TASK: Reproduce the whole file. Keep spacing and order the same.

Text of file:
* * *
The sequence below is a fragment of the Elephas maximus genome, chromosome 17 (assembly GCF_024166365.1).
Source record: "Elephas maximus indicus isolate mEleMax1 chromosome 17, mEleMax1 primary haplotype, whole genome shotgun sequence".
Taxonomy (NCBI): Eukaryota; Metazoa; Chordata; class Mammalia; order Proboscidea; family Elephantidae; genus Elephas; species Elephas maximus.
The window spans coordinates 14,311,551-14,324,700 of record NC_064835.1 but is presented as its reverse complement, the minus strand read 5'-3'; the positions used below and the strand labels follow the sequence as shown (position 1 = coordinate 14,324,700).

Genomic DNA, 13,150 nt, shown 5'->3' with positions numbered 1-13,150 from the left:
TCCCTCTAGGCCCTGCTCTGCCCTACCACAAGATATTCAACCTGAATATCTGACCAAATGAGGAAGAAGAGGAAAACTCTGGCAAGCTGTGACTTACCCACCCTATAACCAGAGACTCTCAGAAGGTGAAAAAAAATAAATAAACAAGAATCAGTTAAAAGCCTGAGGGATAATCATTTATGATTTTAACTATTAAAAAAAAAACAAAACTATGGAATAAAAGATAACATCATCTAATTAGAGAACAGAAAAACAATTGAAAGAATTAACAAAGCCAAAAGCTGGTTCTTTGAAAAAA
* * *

The sequence below is a fragment of the Elephas maximus genome, chromosome 17 (assembly GCF_024166365.1).
Source record: "Elephas maximus indicus isolate mEleMax1 chromosome 17, mEleMax1 primary haplotype, whole genome shotgun sequence".
Taxonomy (NCBI): Eukaryota; Metazoa; Chordata; class Mammalia; order Proboscidea; family Elephantidae; genus Elephas; species Elephas maximus.
The window spans coordinates 14,311,551-14,324,700 of record NC_064835.1 but is presented as its reverse complement, the minus strand read 5'-3'; the positions used below and the strand labels follow the sequence as shown (position 1 = coordinate 14,324,700).

Genomic DNA, 13,150 nt, shown 5'->3' with positions numbered 1-13,150 from the left:
TCCCTCTAGGCCCTGCTCTGCCCTACCACAAGATATTCAACCTGAATATCTGACCAAATGAGGAAGAAGAGGAAAACTCTGGCAAGCTGTGACTTACCCACCCTATAACCAGAGACTCTCAGAAGGTGAAAAAAAATAAATAAACAAGAATCAGTTAAAAGCCTGAGGGATAATCATTTATGATTTTAACTATTAAAAAAAAAACAAAACTATGGAATAAAAGATAACATCATCTAATTAGAGAACAGAAAAACAATTGAAAGAATTAACAAAGCCAAAAGCTGGTTCTTTGAAAAAA